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Mother Teresa the Educator

Sunday, September 24th, 2017

Mother Teresa was born in Skopje, the capital of the Republic of Macedonia on 26th August, 1910. It is said that the family is the first school where a child receives education. Mother Teresa’s family was a close-knit, loving and devout Catholic family. Most of the distinctive traits she heroically exhibited in later life can be traced back to her early years. Her parents probably led virtuous lives and encouraged their children to do the same. The atmosphere at home must have been one in which the love of God was nurtured in addition with a sincere concern for fellow human beings. Her mother, Drana, often took food, clothes and other items to distribute to the less fortunate people of her neighbourhood. Thus Agnes (Mother Teresa’s baptismal name) saw and learnt care for the poor. Her family was active in the local Church and the children were encouraged to learn about their faith and culture.

Through her childhood and teenage years, she paid keen attention to stories of missionaries. She was especially inspired by the reports of missionary work in India done by the Yugoslav Jesuits in Bengal. At the age of 18, she left home for the convent in Dublin, Ireland. Her intention was to learn English and subsequently leave for the missions. She began her religious training in Dublin and later came to India to continue her formation. After making her vows as a religious sister, she was assigned to teach at a girl’s high school in Bengal. She later went on to become the principal. She was a loved teacher and skillfully combined spiritual growth with intellectual development.

Glancing at her life one can surmise that despite being enclosed within a safe and secure academic environment in the convent-school, she was open and attentive to the happenings outside the walls. This is perhaps one of the important lessons she teaches us. Teachers and students can grow accustomed to thinking that a major part of education happens within the walls of the classroom. It is when textbooks take precedence over life that education ceases and brainwashing begins. I think it is very important for teachers and students alike to always remain open and sensitive to the happenings in reality. Education happens to a fuller extent when what is learnt in the classroom is applied to regular life. In the textbook it may be written that littering and mismanagement of waste leads to ill-health. Out on the street, the very same teacher who taught and the students who learned may continue to throw their wrappers and waste on to the street or into some open space. Such a situation clearly depicts the failure of education. An important question to ask here is ‘whether education is opening up the mind to face the challenges of reality or is it simply a collection of information that must be memorized and reproduced in order to score the highest mark?’

Mother Teresa had a profound respect for human life, even of unborn babies, and bequeathed that respect to her sisters, the Missionaries of Charity. In the 1971 war between East and West Pakistan an estimated 200,000 women were raped. Some women committed suicide. Many wanted to abort their babies. Mother Teresa begged them to have their babies and give them to her, assuring them with these words, “The Sisters will take care of you, and we will find a good home for the babies”. She is a shining example of a pro-lifer. Value for life is not expressed merely in a classroom situation; it is rather realized in a concrete circumstance. Mother Teresa could have continued to carry on her work for the destitute and sick and still expressed a pro-life opinion but no, she went a step ahead and expressed it when faced by a concrete, urgent demand. The war had laid waste to plenty of human life already and she would not have to feel responsible for the potential victims of abortion. Her respect and love for life did not permit her to turn a blind eye to the impending genocide. Too often we see educated people displaying an indifferent attitude to life. It is sad that educated people sometimes develop opinions contrary to the benefit of humanity. Respect for life is not only seen when one chooses to save another’s life. That is an extreme situation. In a regular way, one can display a pro-life attitude by for example, showing care and concern for the sick and aged.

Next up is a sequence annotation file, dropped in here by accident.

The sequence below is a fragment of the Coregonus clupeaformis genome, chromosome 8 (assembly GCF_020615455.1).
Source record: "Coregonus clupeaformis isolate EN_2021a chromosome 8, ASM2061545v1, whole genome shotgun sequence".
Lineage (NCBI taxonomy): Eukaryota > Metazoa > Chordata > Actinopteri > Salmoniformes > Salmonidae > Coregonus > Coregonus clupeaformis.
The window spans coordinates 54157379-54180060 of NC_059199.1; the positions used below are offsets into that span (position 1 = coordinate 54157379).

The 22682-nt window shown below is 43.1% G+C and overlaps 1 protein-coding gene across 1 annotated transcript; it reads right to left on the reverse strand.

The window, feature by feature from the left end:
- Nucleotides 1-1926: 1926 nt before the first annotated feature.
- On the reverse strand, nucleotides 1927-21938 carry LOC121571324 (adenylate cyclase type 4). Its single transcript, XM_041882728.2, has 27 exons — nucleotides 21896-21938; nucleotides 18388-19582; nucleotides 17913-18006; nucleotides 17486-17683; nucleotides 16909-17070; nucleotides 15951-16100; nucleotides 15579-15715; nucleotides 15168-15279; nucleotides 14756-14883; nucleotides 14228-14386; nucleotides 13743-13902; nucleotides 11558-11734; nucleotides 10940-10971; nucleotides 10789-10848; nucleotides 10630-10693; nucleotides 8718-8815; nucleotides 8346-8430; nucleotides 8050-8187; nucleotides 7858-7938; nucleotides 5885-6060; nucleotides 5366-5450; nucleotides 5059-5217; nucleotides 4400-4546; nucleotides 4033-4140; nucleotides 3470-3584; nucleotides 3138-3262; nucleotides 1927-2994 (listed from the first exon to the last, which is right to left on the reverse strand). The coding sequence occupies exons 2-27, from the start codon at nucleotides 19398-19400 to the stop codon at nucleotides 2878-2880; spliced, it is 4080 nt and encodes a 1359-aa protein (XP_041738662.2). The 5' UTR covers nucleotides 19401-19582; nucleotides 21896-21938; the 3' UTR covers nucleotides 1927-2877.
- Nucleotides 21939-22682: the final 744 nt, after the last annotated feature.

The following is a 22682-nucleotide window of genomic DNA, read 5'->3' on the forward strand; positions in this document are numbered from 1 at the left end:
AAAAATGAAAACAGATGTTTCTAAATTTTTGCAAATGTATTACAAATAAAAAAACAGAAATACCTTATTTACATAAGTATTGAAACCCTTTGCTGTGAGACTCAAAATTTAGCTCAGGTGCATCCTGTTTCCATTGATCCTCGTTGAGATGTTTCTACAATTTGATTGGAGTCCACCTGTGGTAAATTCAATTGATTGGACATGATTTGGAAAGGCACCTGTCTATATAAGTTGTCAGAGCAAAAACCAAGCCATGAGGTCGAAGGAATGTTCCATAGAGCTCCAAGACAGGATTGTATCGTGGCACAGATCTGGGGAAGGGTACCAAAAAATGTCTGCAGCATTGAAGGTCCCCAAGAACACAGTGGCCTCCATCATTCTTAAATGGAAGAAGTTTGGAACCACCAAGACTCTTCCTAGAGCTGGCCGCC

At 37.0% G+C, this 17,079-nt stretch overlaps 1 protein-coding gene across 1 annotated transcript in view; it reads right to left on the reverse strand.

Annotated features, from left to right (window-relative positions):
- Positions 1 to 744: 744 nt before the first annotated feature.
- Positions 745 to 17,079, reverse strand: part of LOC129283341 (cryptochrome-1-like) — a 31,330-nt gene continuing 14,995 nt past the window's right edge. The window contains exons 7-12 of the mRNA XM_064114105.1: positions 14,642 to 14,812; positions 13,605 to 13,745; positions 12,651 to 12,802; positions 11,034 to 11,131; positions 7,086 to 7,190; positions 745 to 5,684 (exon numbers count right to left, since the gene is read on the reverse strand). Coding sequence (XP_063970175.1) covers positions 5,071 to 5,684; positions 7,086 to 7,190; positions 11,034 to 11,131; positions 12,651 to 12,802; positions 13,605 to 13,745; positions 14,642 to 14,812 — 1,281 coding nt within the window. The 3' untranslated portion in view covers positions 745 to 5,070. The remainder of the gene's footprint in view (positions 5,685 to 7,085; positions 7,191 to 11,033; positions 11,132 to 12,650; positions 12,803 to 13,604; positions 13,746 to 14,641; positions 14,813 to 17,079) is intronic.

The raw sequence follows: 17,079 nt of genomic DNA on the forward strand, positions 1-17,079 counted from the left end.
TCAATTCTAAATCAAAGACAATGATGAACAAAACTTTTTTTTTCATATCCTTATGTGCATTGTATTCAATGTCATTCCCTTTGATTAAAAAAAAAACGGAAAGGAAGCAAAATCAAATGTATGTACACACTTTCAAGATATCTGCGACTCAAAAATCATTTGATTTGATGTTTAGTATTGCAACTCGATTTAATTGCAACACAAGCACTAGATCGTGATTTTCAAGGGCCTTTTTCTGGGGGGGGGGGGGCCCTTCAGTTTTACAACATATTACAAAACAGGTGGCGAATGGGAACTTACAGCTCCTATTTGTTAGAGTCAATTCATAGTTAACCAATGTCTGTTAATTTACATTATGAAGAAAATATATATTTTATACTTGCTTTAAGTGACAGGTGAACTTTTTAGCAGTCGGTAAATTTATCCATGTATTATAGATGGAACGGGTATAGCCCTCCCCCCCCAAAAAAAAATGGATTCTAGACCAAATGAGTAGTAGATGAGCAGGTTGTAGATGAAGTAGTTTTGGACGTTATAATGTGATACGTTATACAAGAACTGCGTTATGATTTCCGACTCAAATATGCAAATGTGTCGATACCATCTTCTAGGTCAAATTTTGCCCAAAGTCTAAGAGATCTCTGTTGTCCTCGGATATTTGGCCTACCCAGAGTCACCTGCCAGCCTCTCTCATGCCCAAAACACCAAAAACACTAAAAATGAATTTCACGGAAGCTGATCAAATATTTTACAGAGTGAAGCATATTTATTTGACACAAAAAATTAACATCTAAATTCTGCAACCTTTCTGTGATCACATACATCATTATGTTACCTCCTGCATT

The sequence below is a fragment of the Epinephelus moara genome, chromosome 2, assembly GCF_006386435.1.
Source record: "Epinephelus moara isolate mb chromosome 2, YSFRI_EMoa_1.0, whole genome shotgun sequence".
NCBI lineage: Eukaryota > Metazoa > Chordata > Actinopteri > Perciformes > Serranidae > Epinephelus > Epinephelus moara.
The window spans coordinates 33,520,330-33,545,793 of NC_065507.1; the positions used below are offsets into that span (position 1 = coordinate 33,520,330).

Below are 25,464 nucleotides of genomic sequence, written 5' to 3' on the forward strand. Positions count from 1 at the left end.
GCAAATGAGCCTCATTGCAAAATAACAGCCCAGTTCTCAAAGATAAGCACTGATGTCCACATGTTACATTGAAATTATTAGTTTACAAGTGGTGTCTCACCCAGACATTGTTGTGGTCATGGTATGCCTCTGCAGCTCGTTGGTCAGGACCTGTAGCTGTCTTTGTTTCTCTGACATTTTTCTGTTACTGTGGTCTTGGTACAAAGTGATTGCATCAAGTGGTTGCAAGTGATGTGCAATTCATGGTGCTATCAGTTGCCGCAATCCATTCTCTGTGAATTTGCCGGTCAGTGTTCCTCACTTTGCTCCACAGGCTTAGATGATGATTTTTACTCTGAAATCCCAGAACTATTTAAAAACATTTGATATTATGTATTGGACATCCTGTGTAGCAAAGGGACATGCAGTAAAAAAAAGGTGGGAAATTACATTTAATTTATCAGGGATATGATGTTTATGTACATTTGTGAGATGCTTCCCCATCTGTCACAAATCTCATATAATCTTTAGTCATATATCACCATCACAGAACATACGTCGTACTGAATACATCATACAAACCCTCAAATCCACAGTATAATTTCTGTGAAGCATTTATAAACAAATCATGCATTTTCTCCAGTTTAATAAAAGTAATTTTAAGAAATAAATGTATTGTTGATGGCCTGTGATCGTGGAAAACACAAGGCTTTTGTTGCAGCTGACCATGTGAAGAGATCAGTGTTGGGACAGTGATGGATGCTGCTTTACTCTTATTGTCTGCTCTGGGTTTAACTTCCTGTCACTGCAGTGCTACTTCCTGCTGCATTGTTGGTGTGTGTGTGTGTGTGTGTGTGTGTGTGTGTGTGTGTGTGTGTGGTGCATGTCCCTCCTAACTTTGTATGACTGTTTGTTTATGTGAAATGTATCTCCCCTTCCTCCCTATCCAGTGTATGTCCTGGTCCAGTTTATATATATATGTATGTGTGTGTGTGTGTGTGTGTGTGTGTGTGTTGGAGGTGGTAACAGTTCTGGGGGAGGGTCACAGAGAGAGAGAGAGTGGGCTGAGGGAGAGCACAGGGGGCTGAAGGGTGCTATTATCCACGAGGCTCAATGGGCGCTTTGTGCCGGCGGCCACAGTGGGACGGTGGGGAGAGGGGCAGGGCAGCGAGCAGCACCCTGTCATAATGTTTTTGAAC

There is plenty that remains to be said but I will conclude with a final point. Mother Teresa is a shining example of vision, persistence and commitment. Despite having her life set before her, she was willing to respond to a need that she felt was not receiving sufficient attention, even though it meant losing her security. She dared to choose what is right over what is comfortable. Once she had established herself and her followers, she pictured projects that could foster a better outreach to those in need. Things never came easy for her. She had little wealth. Doubts, opposition and depression stalked her every step of the way. Yet, she never gave up. She was convinced that God had called her to fulfill a specific mission and she trusted that if it was His desire, it would somehow be fulfilled. She worked hard to gather the funds required to start new projects and to run existing ones. Her life is characterized by this continuous struggle to take the mission forward. Discouragements, oppositions, trials and failure are part and parcel of life. There is no point brooding over them. Once a goal has been set one requires to put everything one has into achieving it. Sacrifices will have to be made but faith and vision must never be lost. Persistence and commitment are bound to bring good results provided they are backed by a positive and hopeful attitude.

Mother Teresa is a wonderful teacher as her life has a lot to offer us. Mother Teresa stands as a witness to the values that education ought to bring us. Her life is an inspiration to teachers and students alike. Mother Teresa was a Missionary of Charity and love was a vital force for her. Her actions were guided by love. Education ultimately aims at making good and honest citizens. One of the fundamental characteristics of a good and honest citizen is Love. Mother Teresa describes the vocation of a good human being, “Love cannot remain by itself – it has no meaning. Love has to be put into action, and that action is service.”